The Gerson Institute of Ayurvedic Medicine

Scott Gerson, M.D., Ph.D. (Ayurveda) Medical Director, Jupiter Medical Center Dept. of Integrative Medicine Division of Education and Research

Jupiter Medical Center at The Calcagnini Center for Mindfulness
1210 S. Old Dixie Highway, Jupiter, Florida 33458, Suite M-117.2


 (561) 263-MIND (6463); option #2 or (561) 510-3833
Executive Office: 1116 Jackpine St. Wellington, Florida 33414                                                                                                                                                                     

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M e d i c i n a l P l a n t s

Latin: Ocimum sanctum Linn.
Family: Labiatae
Vernacular names: Sanskrit - Tulasi - Tulssi - Surasa - Krishnamul - Vishnu-priya; Hindi - Kala-tulasi; English - Holy basil; Unani - Tulsi; Bengali - Krishna tulasai; Tamil - Thulasi

Part Used: leaves, seeds, root

Ayurvedic Energetics:
Rasa: pungent, bitter
Veerya: heating
Vipaka: pungent
Guna: light, sharp, dry

Doshas: VK -; P+

Pharmacological Action: demulcent, expectorant, anticatarrhal, antispasmodic, anthelminthic

Clinical Research: The ethanolic extract of the leaves exhibited a hypoglycemic effect in rats and an antispasmodic effect in isolated guinea pig ileum. Tulsi extract was administered to 20 patients with shortness of breath secondary to tropical eosinophia in an oral dosage of 500 mg TID and an improvement in breathing was noted. The aqueous extract showed a hypotensive effect on anesthetised dogs and cats and negative inotropic and chronotropic activity (reduces the force and rate, respectively) on rabbit's heart. Antibacterial activity has been shown against Staphlococcus aureus and Mycoplasma tuberculosis in vitro as well as against several other species of pathogens including fungi. The plant has had general adaptogenic effects in mice and rats and has been shown to protect against stress-induced ulcers. It has also shown to be protective against histamine-induced bronchospasm in animals.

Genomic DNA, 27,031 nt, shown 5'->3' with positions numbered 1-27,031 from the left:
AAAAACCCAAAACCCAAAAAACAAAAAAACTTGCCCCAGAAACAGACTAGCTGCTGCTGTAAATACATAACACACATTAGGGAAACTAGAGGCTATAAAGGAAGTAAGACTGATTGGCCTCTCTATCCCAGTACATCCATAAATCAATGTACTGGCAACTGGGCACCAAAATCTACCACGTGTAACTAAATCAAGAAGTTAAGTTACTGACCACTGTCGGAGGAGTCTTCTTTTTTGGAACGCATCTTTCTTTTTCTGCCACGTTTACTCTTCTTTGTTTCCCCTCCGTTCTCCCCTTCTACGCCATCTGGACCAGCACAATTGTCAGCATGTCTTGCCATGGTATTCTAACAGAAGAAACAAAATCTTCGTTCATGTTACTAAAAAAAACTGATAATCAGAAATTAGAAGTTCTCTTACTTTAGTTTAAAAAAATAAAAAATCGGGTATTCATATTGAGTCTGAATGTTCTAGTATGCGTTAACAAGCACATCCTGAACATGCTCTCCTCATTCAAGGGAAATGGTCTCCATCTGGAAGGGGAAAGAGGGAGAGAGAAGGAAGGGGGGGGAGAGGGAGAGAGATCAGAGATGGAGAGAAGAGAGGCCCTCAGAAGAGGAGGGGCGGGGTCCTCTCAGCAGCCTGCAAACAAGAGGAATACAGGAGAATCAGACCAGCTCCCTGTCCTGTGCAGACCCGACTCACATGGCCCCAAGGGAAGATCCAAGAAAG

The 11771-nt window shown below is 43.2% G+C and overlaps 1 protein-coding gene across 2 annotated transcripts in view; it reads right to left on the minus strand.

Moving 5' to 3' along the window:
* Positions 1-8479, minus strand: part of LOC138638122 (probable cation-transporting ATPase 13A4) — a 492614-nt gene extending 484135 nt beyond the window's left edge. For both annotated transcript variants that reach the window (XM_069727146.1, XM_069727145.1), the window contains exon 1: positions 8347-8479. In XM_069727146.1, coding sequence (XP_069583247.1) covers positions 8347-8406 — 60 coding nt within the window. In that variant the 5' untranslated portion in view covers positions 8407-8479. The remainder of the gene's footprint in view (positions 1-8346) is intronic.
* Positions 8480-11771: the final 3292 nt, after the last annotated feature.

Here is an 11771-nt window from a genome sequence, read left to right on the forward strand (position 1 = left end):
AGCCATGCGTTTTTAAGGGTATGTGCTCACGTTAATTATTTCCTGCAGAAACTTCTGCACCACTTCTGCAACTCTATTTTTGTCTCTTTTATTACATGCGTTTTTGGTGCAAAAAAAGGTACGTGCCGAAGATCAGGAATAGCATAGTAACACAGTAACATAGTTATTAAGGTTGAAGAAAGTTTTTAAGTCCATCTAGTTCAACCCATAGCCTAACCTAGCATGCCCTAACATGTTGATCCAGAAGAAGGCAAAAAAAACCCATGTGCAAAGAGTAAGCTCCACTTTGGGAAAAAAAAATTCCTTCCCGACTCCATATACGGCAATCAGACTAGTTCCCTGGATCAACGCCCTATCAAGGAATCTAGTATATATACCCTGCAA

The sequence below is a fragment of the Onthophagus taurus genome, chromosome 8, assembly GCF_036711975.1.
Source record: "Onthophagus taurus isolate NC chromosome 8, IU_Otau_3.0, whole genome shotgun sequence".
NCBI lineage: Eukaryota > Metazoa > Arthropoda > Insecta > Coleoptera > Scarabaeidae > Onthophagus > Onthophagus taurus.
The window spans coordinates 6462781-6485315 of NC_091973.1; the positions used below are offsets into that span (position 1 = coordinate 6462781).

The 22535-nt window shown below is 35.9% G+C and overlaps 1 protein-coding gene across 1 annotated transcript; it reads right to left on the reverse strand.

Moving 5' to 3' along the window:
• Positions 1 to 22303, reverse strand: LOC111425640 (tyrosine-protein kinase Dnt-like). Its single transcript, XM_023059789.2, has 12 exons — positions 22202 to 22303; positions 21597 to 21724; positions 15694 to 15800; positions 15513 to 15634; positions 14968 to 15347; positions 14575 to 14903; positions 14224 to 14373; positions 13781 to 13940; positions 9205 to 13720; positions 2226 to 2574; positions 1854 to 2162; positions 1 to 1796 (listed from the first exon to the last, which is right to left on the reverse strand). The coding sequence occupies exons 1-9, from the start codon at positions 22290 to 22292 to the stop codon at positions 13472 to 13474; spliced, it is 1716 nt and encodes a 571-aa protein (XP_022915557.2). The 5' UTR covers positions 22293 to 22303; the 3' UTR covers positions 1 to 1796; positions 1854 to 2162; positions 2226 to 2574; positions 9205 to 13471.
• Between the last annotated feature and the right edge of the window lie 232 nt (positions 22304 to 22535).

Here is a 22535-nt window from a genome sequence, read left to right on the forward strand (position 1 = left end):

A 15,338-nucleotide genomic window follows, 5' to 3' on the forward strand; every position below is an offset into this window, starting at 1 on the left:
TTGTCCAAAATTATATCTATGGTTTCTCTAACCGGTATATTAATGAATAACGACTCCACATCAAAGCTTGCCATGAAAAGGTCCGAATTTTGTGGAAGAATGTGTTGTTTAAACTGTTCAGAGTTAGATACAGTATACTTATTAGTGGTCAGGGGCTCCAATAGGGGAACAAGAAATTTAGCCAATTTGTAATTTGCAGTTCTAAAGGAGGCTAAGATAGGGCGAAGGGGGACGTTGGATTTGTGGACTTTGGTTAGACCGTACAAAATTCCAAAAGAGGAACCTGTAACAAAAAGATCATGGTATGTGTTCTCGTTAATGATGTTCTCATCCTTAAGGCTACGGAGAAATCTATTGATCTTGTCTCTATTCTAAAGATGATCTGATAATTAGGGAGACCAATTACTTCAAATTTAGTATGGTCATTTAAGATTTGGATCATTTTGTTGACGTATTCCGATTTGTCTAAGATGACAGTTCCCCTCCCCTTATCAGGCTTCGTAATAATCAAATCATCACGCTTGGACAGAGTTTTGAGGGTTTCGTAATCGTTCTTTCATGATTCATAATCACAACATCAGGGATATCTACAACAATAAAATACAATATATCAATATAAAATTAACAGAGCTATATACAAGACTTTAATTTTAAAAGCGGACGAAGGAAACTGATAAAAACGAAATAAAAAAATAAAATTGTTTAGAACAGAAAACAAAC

Traditional Uses: The leaf infusion or fresh leaf juice is commonly used in cough, mild upper respiratory infections, bronchospasm, stress-related skin disorders and indigestion. It is combined with ginger and maricha (black pepper) in bronchial asthma. It is given with honey in bronchitis and cough. The leaf juice is taken internally and also applied directly on cutaneous lesions in ringworm. The essential oil has been used in ear infections. The seeds are considered a general nutritious tonic.

Indications: bronchospasm, cough, indigestion, catarrh

Formulations and Dosage:
fresh leaf juice : 15-20 ml with honey tid
leaf infusion : 2-3 oz tid

Sharma, GP, Sachitra Ayurveda, Apr., 665, 1983 as reported in Selected
Med Plants of India, Chemexcil, Bombay, 225-227, 1992. Singh, TJ, Dasgupta, P, Khan, SY, and Mishra, KC, Preliminary
pharmacological investigations of Ocimum sanctum, Ind J Pharm., 32, 92, 1970.
Bhat, JV and Broker R, Action of some plant extracts on pathogenic staphlococci, J Sci Ind Res Sect. B, 12, 540, 1953.